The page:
Her oak tail fades to white at the edges.
It always bristles.
She is always so worried,
But she keeps me safe.

Father’s tail was biggest in the group
Before he died.
They said he was killed by Loud Noise.
His body emptied its red
Spilling over fur, leaves, and into the soil.
We saw him, tongue flopped out of his mouth.
Mother’s tail bristled.

We left him out of respect and love.
Leader says he should die in the arms of the nature that bore him.
Mother agrees, no disturbance.
The leaves nourished him, and the berries gave him strength.
Nothing belongs to anyone alone,
It was time he return what he had taken from nature.
No disturbance.

Mother says she saw Father leave.
She says she saw nature move and drag him away.
The leaves and twigs wrapped around his antlers,
And took him to rest.
She said the nature looked at her
She says its eyes are blue.

Mother is thankful.
She says nature has chosen Father
To watch us.
She says he keeps us safe.

The leader has spoken
It’s no longer safe for us to live here.
He says we have to cross the Hard Grey
Into the safe northern regions.

Mother made sure I ate my berries
We thanked nature
And left our home.

It is dark, and the Hard Grey is barely recognizable.
At the Hard Grey, the leader
Goes quickly across.
He disappears behind the green brown shrubs
On the other side.
Mother makes the others go first.
She always worries.

Mother moves swiftly
Darting straight across the Hard Grey
With ease.
She beckons me, her tail bristled.
She is always so worried,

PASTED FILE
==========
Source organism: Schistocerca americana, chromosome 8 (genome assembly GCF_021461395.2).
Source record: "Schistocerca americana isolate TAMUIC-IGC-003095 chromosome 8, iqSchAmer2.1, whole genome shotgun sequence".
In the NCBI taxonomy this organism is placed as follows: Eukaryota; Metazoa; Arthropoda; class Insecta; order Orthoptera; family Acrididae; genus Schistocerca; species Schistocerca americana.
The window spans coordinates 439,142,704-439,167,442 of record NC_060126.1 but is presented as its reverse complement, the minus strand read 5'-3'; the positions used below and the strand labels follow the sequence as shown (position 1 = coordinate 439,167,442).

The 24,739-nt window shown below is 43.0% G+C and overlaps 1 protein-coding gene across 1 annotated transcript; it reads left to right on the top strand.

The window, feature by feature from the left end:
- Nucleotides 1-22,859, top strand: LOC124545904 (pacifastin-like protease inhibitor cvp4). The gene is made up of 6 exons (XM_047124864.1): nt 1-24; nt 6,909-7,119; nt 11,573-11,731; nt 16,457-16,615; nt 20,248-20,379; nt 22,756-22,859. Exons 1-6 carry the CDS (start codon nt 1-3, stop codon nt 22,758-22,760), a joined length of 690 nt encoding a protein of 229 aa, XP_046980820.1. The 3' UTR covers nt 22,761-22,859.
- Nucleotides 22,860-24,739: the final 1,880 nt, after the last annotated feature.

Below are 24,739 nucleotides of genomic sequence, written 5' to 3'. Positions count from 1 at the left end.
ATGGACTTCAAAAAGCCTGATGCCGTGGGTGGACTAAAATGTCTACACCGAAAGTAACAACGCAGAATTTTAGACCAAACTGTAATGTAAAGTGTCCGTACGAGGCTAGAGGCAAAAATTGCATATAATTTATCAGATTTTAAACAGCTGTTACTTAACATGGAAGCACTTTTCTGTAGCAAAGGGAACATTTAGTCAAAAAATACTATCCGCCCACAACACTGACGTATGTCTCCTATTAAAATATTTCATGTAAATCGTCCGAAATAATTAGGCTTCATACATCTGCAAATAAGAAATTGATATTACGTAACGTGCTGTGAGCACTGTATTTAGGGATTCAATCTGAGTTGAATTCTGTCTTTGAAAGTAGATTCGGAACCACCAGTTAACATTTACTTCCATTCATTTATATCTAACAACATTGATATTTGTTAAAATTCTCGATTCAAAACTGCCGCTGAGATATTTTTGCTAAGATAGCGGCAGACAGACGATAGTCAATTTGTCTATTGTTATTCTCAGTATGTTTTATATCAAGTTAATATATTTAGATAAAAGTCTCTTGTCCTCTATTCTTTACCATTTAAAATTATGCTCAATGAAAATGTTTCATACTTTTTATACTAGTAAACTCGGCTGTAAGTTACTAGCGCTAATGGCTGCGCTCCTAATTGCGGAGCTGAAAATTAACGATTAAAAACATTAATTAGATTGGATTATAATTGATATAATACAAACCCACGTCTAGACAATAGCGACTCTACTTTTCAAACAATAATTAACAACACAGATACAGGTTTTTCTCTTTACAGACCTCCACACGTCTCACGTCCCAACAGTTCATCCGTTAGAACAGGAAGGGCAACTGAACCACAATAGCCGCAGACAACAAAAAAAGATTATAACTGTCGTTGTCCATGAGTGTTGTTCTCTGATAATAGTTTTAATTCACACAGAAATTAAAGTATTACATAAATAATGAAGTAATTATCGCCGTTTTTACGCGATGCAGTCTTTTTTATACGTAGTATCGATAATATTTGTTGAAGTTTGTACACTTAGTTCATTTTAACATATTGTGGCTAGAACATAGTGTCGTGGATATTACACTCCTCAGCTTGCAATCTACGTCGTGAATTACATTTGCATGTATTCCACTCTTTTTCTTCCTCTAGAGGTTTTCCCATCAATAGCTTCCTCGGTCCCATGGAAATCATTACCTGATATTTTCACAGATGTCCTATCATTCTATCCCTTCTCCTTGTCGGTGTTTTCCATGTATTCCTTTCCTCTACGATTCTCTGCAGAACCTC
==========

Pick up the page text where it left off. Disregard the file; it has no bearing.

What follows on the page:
But I love her
She keeps me safe.

I keep my eyes on her as I begin to cross the Hard Grey.
I pass the gold strip in the center.
Mother darts into the shrubs behind her.
I stop. I don’t understand.
Bright Light.

On the other side
Father greets me.
I relax.
His tail doesn't bristle.
I am in the safe forest now.
Solfadri Jan 2014
Hostile tone, generalizations
Glaring eyes, wide mouth,
Volume high.
I came from work
Four hours late, overtime.
Feet bleeding in these heels.
Venom is all you can vouchsafe me.
Hate. Carelessly spitting fire.
I remember dependence and love,
Your small heart tapping against my ribs.
The child’s capability to understand that
they don’t understand.
The contentment
the trust.
Ha! My hopes for the future.
10 years later your mind has opened.
Your words eloquently strung between expletives
Your lack of respect an obvious indicator of your superior knowledge.
No ability to see from another’s point of view
a sign of immaturity, unbeknownst to you.
No, I can’t take you to Brittani’s house,
It’s ten o’clock, I’m tired.
You scream the injustices of a slave
as I head to my room.
Despite all of it,
I still love you,
And one day you’ll love me again,
too.
Solfadri Nov 2013
A single black monolith
nothing more?
So why don't we bring ourselves up?
No, why don't we fight them instead?
Hit them so hard they remember
there are more nations here than states there
fight them until they see that diversity
shouldn't be smudged.
Our name is so sad in their minds,
and so distorted on their lips.
"African."
Solfadri Jul 2013
Southern trees still bear strange fruit,
but not so common are they now.
The fruit has adapted and spread.
It infects the mind and distorts sight.
It grows like weeds on the sides of the roads,
and spreads like wildfire in the hearts of men.